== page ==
• But in his own ad, Biden sought to directly undercut that claim. “I want to make it absolutely clear: Rioting is not protesting. Looting is not protesting,” he says in footage taken from a speech he gave this week in Pittsburgh. “It’s lawlessness, plain and simple.”

    • Biden’s campaign announced yesterday that together with the Democratic National Committee, it had raised a staggering $364.5 million in August — a monthly record, and more than his and Trump’s July totals combined.

    • Today Biden will travel to Kenosha, Wis., where the police shooting of Jacob Blake last month gave rise to days of protests that have sometimes turned destructive — and where a teenage Trump supporter has been charged in the killings of two people. Biden will meet with members of the Blake family and attend a community meeting. Trump will head to Latrobe, Pa., to deliver a speech this evening.

    • While he’s pushing back hard against Trump’s efforts to label him as soft on crime, Biden knows that the top issue on many voters’ minds remains the coronavirus pandemic.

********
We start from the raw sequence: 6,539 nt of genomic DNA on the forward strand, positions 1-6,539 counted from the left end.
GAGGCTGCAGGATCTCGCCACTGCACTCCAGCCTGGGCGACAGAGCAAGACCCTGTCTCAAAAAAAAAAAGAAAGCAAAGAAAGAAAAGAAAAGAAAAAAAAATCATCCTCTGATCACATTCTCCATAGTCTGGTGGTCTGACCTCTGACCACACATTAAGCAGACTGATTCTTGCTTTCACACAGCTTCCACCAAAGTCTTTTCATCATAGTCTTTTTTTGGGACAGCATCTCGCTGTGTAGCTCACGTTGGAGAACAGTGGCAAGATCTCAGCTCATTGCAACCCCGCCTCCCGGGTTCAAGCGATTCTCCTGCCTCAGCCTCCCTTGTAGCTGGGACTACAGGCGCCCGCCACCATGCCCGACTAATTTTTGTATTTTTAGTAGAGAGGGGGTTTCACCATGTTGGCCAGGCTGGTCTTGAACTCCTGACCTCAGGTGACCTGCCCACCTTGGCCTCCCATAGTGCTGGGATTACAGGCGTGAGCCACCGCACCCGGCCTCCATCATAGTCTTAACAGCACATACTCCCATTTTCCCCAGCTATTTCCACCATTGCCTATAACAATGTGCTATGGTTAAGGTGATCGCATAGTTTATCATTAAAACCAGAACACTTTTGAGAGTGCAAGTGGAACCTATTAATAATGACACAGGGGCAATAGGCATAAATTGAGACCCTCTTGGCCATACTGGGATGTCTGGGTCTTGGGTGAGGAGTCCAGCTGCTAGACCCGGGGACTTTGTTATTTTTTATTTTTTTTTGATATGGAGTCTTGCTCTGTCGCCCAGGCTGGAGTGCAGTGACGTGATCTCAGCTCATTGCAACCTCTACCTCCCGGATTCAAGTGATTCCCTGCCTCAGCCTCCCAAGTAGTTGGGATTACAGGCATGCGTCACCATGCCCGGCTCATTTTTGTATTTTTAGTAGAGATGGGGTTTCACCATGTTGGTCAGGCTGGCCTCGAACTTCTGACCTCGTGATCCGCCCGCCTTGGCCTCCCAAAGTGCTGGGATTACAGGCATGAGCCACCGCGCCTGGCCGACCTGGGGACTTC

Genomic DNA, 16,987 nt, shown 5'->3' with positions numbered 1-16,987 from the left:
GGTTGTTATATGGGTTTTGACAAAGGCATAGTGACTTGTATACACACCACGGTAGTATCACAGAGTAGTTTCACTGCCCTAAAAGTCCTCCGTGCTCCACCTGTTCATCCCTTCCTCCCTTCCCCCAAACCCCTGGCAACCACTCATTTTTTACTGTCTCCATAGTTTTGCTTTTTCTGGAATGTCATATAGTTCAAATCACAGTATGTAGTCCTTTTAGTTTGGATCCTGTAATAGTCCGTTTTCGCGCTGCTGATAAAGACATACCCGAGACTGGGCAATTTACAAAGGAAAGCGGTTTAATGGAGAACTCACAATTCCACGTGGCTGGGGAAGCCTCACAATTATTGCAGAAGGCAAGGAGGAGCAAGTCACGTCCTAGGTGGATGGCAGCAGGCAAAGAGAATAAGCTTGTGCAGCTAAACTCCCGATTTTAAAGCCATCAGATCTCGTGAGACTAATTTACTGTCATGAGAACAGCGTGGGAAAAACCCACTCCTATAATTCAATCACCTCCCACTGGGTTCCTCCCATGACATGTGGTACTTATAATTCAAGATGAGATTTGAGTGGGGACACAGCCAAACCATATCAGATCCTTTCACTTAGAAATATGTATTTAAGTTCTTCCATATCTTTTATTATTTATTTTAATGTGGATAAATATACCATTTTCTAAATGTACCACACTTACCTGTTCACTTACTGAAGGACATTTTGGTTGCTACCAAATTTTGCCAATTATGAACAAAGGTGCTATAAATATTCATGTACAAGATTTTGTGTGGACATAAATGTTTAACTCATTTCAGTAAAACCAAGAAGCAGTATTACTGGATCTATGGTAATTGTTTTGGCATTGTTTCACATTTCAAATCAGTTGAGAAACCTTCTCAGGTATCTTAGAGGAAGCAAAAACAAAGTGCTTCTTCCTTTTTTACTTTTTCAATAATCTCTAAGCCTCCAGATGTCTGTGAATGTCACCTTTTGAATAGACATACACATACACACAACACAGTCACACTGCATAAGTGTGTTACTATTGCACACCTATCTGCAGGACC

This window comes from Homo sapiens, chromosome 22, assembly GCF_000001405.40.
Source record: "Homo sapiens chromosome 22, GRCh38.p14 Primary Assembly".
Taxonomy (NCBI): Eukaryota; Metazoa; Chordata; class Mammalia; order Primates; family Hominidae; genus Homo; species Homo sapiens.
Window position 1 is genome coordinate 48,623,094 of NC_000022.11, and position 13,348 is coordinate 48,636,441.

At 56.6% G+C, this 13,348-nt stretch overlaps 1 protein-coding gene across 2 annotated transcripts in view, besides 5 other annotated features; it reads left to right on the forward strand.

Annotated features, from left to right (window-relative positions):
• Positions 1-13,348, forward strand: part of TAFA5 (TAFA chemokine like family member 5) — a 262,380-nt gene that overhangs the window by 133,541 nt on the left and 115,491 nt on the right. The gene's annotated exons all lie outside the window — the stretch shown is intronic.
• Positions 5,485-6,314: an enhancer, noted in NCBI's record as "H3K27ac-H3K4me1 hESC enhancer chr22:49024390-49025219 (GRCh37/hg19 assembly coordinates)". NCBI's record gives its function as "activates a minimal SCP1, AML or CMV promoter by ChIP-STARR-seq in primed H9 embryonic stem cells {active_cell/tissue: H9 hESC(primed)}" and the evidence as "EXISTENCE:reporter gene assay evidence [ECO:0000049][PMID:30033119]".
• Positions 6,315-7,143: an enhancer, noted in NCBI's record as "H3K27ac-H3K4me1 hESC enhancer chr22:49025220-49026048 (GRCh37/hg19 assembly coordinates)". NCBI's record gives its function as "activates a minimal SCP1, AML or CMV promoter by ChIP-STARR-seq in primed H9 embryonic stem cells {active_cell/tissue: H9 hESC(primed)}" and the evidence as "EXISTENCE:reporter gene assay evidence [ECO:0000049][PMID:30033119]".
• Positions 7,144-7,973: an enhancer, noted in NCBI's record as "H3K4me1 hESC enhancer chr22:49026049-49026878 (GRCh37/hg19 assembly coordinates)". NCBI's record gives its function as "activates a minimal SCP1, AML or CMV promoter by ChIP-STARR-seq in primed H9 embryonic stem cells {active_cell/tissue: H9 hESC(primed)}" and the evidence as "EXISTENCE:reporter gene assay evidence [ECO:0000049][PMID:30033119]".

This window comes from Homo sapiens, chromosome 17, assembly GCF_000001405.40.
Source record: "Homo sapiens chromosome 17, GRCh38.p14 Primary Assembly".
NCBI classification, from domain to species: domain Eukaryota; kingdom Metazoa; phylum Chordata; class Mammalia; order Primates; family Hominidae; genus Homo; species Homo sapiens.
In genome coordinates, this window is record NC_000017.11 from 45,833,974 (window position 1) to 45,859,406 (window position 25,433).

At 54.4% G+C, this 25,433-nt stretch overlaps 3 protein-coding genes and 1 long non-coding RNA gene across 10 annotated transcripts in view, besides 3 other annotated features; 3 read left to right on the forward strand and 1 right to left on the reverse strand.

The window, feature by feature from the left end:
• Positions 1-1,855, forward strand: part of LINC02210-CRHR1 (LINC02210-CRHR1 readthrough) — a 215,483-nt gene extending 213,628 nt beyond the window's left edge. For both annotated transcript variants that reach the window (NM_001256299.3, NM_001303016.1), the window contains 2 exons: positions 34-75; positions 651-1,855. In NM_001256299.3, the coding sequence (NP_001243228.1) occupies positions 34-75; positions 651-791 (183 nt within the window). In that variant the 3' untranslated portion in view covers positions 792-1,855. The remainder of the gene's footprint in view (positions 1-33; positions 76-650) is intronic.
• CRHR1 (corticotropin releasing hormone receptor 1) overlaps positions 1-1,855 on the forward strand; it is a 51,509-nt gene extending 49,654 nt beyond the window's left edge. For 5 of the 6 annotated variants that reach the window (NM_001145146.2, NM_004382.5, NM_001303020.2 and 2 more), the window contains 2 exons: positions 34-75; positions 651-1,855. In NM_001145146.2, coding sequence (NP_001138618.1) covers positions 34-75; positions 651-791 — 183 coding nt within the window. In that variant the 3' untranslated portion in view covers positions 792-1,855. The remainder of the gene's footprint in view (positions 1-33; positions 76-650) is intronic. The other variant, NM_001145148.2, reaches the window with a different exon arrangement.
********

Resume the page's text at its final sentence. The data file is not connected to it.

• Yesterday he sought to refocus attention on Covid-19, and what he considers a major vulnerability for Trump: the difficult process of reopening schools amid the outbreak. “Mr. President, where are you?” Biden asked during a speech to reporters in Wilmington, Del., saying that the president “still doesn’t have any real plan for how to open our schools safely.”

    • As if to underscore the urgency of the situation, statistics on the University of South Carolina’s website show that as of yesterday, over 1,000 students had tested positive for the virus and were currently active cases. The university’s data reflected a nearly 28 percent positive test rate, well into the zone that epidemiologists say indicates the virus is out of control.